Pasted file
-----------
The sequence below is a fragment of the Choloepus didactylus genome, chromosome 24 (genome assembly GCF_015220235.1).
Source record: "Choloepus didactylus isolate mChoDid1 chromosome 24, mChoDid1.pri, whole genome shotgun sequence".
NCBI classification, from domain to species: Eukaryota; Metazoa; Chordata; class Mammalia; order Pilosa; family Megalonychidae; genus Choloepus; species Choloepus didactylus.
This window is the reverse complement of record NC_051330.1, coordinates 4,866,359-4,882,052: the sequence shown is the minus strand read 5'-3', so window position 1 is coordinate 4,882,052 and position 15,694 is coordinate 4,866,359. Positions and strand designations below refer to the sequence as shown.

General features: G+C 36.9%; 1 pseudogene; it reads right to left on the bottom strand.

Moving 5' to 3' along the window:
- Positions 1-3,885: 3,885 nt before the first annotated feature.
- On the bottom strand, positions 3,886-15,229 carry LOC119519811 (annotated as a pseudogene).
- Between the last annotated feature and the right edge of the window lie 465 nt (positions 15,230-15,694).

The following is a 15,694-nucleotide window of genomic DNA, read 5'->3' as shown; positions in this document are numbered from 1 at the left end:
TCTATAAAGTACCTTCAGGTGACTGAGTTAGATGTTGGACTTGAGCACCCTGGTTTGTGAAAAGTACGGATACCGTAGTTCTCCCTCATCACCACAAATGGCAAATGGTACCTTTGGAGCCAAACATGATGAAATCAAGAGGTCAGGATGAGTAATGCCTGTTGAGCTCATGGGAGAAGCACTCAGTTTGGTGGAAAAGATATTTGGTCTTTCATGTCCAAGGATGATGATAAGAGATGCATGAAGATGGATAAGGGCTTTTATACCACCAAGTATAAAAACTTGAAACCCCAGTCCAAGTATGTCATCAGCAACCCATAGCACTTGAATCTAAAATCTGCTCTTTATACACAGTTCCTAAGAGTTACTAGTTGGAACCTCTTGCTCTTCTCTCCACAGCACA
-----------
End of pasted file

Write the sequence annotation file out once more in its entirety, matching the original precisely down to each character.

The sequence below is a fragment of the Choloepus didactylus genome, chromosome 24 (genome assembly GCF_015220235.1).
Source record: "Choloepus didactylus isolate mChoDid1 chromosome 24, mChoDid1.pri, whole genome shotgun sequence".
NCBI classification, from domain to species: Eukaryota; Metazoa; Chordata; class Mammalia; order Pilosa; family Megalonychidae; genus Choloepus; species Choloepus didactylus.
This window is the reverse complement of record NC_051330.1, coordinates 4,866,359-4,882,052: the sequence shown is the minus strand read 5'-3', so window position 1 is coordinate 4,882,052 and position 15,694 is coordinate 4,866,359. Positions and strand designations below refer to the sequence as shown.

General features: G+C 36.9%; 1 pseudogene; it reads right to left on the bottom strand.

Moving 5' to 3' along the window:
- Positions 1-3,885: 3,885 nt before the first annotated feature.
- On the bottom strand, positions 3,886-15,229 carry LOC119519811 (annotated as a pseudogene).
- Between the last annotated feature and the right edge of the window lie 465 nt (positions 15,230-15,694).

The following is a 15,694-nucleotide window of genomic DNA, read 5'->3' as shown; positions in this document are numbered from 1 at the left end:
TCTATAAAGTACCTTCAGGTGACTGAGTTAGATGTTGGACTTGAGCACCCTGGTTTGTGAAAAGTACGGATACCGTAGTTCTCCCTCATCACCACAAATGGCAAATGGTACCTTTGGAGCCAAACATGATGAAATCAAGAGGTCAGGATGAGTAATGCCTGTTGAGCTCATGGGAGAAGCACTCAGTTTGGTGGAAAAGATATTTGGTCTTTCATGTCCAAGGATGATGATAAGAGATGCATGAAGATGGATAAGGGCTTTTATACCACCAAGTATAAAAACTTGAAACCCCAGTCCAAGTATGTCATCAGCAACCCATAGCACTTGAATCTAAAATCTGCTCTTTATACACAGTTCCTAAGAGTTACTAGTTGGAACCTCTTGCTCTTCTCTCCACAGCACA